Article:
Not Much To Say...
It's funny, I am sitting here at my computer at a loss for
words. For those of you who know me you are probably saying,
"That is impossible!" but I really
don't have much going on in my gardens. Sure I am keeping busy
with things around the house and still
taxiing the kids around but I haven't done anything
outside now for two weeks. The bulbs have slowed their
coming out party - obviously chilled by last week's
deep freeze. One thing I have noticed is how desperately we need
rain. We have not had nearly the moisture needed this winter to
sustain our lawns and plants. The days with desiccating winds
have been numerous. Everything is bone dry. I know that I have
said it a thousand times but since it is going to warm up this
week I'll say it again, "Get out the
hose!" Once spring arrives you'll find
both the lawn and your plants will look much healthier due to
your diligence in keeping them hydrated. There
are always times when Mother Nature
needs our help to keep things we've
planted alive - even in the winter.
When we started Savvygardener.com one of the things we
wanted to provide was information that was truly useful to area
gardeners based on our weather, our climate, our everything.
A great example of this is one of our most
popular and informative articles -
The Shrub Pruning Calendar.
A Savvygardener.com exclusive, this is the Kansas City area
gardener's definitive guide to when, and when not, to
prune a wide variety of shrubs. Check it out! We'll bet it
answers some questions and clears up a lot of mystery.
Many gardeners prevent fruit from forming on their crabapple
trees by using the common insecticide Sevin (carbaryl). If
you are one of them please don't apply Sevin until after the
blossoms have dried on the trees. Sevin is very toxic to
bees and applying it during bloom will kill them. That's bad.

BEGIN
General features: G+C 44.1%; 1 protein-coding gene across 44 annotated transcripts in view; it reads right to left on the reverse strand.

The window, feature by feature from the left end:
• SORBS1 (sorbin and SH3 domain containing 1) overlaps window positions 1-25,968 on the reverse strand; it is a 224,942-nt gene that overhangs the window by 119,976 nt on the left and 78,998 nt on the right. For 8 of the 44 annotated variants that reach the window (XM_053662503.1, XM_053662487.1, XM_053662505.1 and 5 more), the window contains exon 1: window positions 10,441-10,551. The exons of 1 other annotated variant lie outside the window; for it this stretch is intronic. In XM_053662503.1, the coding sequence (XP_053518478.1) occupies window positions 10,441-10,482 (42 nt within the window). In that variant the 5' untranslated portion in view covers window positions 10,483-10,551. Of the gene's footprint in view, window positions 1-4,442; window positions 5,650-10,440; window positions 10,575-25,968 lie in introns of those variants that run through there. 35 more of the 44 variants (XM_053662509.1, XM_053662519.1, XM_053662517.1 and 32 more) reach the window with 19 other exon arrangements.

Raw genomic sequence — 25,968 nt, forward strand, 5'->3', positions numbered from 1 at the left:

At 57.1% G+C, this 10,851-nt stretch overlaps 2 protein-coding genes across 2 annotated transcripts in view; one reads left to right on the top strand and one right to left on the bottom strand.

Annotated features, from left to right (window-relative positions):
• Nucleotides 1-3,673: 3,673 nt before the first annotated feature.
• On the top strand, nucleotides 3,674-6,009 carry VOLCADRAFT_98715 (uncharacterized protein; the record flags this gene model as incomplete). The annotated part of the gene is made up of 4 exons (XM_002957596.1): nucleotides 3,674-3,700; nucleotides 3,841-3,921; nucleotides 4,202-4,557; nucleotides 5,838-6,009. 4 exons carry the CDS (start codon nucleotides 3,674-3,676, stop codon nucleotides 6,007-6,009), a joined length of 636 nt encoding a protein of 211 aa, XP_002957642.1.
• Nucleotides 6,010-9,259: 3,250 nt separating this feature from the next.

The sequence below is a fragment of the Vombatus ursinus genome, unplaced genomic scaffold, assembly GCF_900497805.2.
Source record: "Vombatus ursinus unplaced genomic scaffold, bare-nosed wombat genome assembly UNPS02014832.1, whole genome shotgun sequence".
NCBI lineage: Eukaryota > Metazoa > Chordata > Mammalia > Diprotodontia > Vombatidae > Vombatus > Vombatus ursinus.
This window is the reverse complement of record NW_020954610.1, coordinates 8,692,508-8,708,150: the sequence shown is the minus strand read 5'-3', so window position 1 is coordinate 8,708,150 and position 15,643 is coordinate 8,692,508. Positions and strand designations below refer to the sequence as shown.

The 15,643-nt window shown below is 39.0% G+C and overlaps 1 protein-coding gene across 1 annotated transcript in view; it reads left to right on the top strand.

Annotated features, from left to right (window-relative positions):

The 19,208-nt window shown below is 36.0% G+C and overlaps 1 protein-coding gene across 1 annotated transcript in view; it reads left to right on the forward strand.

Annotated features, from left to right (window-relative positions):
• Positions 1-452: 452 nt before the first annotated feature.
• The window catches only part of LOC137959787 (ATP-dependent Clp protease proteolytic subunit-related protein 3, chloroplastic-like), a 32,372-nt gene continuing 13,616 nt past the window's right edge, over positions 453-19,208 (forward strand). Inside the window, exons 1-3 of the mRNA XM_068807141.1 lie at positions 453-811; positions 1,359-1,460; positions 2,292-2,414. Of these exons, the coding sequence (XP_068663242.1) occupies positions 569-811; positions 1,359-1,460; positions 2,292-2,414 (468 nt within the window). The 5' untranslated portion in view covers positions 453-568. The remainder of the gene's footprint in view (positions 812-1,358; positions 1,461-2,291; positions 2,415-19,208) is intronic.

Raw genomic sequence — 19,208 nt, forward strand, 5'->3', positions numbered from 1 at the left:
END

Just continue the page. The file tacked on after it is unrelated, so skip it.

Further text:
With some of the coldest weather
behind us, you may soon see adventurous bulbs pushing
through the ground - especially snow drops, crocus, and early
daffodils. Keep an eye out! Matted leaves and dead grass left
over from fall may create a barrier to these upstarts. Help
them a little by gently raking away any debris and allowing the
foliage and flowers to break through the soil more easily.
A Clean Start...
Here's another important tip for seed starters. Make sure
you thoroughly wash last year's plastic seed-starting
containers. Believe me it makes a difference! And if your
seedlings have had disease problems in the past, you'll need to
use a mixture containing 10 percent household bleach and water
to really sterilize the containers.
Begonias, By Golly...
Savvygardeners who want to have tuberous begonias for
summer-long flowering in pots, beds, or hanging baskets outside
should start the tubers indoors during late February or early
March. Sprout the tubers by placing them, hollow side up,
fairly close together in shallow, well-drained pans. Use a mix
of equal parts perlite, sphagnum, peat moss, and vermiculite; or
chopped sphagnum moss and perlite. This should be kept damp
(not soggy) in a shady window with a temperature in the lower
60s. Transplant the tubers to pots or baskets when growth
starts, normally within 3 weeks. Place them outside only after
all threat of frost has passed.
Sweet peas are perfect for gardeners who
can't wait for spring. They can go into the ground any time the
ground isn't wet from early March to late April. They'll wait
until conditions are favorable to germinate. Top performers in
our area include:
Little Marvel, Green Arrow, Frosty,
Knight, Sparkle, Sugar Bon or Sugar Snap
Thin-podded Oriental types – often called
snow peas – broaden the possibilities to include the Dwarf
Grey Sugar and Mammoth Sugar varieties
Peas usually do best where you can plant two
to three rows, 4 to 6 inches apart, to allow the weak, spindly
vines to support each other. Otherwise, you generally need a
All America Roses...
All America Rose Selections has selected
their 2006 winners. They are Julia Child (gold color),
Rainbow Sorbet (mixed colors), Wild Blue Yonder (deep reddish
purple), and Tahitian Sunset (pink and yellow).
AARS has been testing roses since 1938. Over
the years, the program has evolved into a sophisticated process
with a network of Official Test Gardens within select Public
Gardens throughout the United States. Every AARS winning rose
completes an extensive two-year trial program where it's judged
on everything from disease resistance to flower production to
color to fragrance.
"Yes! in the poor
man's garden grow,
Far more than herbs and flower's,
Kind thoughts, contentment, peace of mind,
And joy for weary hours"